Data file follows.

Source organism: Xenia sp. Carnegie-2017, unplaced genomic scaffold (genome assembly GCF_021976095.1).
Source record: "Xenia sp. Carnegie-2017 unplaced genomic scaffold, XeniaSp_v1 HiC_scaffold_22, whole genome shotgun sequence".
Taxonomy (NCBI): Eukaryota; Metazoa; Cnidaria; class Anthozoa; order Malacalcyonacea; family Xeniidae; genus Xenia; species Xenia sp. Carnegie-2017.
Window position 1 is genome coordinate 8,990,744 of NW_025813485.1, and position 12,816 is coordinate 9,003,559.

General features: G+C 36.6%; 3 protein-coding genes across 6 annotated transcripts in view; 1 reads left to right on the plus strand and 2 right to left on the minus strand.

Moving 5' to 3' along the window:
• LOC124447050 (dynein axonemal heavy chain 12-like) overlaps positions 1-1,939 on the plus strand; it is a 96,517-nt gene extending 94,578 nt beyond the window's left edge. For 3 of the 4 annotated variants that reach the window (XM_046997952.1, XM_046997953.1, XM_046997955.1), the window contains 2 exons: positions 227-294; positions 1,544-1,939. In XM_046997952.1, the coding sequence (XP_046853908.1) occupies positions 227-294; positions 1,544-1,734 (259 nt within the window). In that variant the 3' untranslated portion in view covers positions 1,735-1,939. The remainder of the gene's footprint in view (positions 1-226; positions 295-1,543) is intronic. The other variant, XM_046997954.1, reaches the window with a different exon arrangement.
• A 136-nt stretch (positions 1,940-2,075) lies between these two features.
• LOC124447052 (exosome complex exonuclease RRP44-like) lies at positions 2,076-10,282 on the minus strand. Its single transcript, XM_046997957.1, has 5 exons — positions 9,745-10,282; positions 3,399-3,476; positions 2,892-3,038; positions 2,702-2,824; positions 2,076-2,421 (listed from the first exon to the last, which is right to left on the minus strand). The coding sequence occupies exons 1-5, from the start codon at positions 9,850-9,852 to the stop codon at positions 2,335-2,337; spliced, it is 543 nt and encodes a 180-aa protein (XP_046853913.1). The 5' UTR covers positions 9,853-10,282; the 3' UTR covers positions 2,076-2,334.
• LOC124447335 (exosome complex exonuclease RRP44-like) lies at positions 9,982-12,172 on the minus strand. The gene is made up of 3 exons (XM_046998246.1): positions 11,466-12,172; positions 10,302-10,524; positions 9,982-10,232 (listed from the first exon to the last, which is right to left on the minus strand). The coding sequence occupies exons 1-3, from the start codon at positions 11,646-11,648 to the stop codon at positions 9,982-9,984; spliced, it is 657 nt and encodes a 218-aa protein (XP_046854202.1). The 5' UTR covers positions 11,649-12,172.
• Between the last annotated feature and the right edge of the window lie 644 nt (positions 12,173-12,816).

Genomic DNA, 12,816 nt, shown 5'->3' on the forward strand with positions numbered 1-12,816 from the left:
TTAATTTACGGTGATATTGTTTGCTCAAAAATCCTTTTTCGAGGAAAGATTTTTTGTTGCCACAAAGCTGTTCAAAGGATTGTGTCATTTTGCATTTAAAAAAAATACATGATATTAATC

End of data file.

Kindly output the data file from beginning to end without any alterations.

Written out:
Source organism: Xenia sp. Carnegie-2017, unplaced genomic scaffold (genome assembly GCF_021976095.1).
Source record: "Xenia sp. Carnegie-2017 unplaced genomic scaffold, XeniaSp_v1 HiC_scaffold_22, whole genome shotgun sequence".
Taxonomy (NCBI): Eukaryota; Metazoa; Cnidaria; class Anthozoa; order Malacalcyonacea; family Xeniidae; genus Xenia; species Xenia sp. Carnegie-2017.
Window position 1 is genome coordinate 8,990,744 of NW_025813485.1, and position 12,816 is coordinate 9,003,559.

General features: G+C 36.6%; 3 protein-coding genes across 6 annotated transcripts in view; 1 reads left to right on the plus strand and 2 right to left on the minus strand.

Moving 5' to 3' along the window:
• LOC124447050 (dynein axonemal heavy chain 12-like) overlaps positions 1-1,939 on the plus strand; it is a 96,517-nt gene extending 94,578 nt beyond the window's left edge. For 3 of the 4 annotated variants that reach the window (XM_046997952.1, XM_046997953.1, XM_046997955.1), the window contains 2 exons: positions 227-294; positions 1,544-1,939. In XM_046997952.1, the coding sequence (XP_046853908.1) occupies positions 227-294; positions 1,544-1,734 (259 nt within the window). In that variant the 3' untranslated portion in view covers positions 1,735-1,939. The remainder of the gene's footprint in view (positions 1-226; positions 295-1,543) is intronic. The other variant, XM_046997954.1, reaches the window with a different exon arrangement.
• A 136-nt stretch (positions 1,940-2,075) lies between these two features.
• LOC124447052 (exosome complex exonuclease RRP44-like) lies at positions 2,076-10,282 on the minus strand. Its single transcript, XM_046997957.1, has 5 exons — positions 9,745-10,282; positions 3,399-3,476; positions 2,892-3,038; positions 2,702-2,824; positions 2,076-2,421 (listed from the first exon to the last, which is right to left on the minus strand). The coding sequence occupies exons 1-5, from the start codon at positions 9,850-9,852 to the stop codon at positions 2,335-2,337; spliced, it is 543 nt and encodes a 180-aa protein (XP_046853913.1). The 5' UTR covers positions 9,853-10,282; the 3' UTR covers positions 2,076-2,334.
• LOC124447335 (exosome complex exonuclease RRP44-like) lies at positions 9,982-12,172 on the minus strand. The gene is made up of 3 exons (XM_046998246.1): positions 11,466-12,172; positions 10,302-10,524; positions 9,982-10,232 (listed from the first exon to the last, which is right to left on the minus strand). The coding sequence occupies exons 1-3, from the start codon at positions 11,646-11,648 to the stop codon at positions 9,982-9,984; spliced, it is 657 nt and encodes a 218-aa protein (XP_046854202.1). The 5' UTR covers positions 11,649-12,172.
• Between the last annotated feature and the right edge of the window lie 644 nt (positions 12,173-12,816).

Genomic DNA, 12,816 nt, shown 5'->3' on the forward strand with positions numbered 1-12,816 from the left:
TTAATTTACGGTGATATTGTTTGCTCAAAAATCCTTTTTCGAGGAAAGATTTTTTGTTGCCACAAAGCTGTTCAAAGGATTGTGTCATTTTGCATTTAAAAAAAATACATGATATTAATC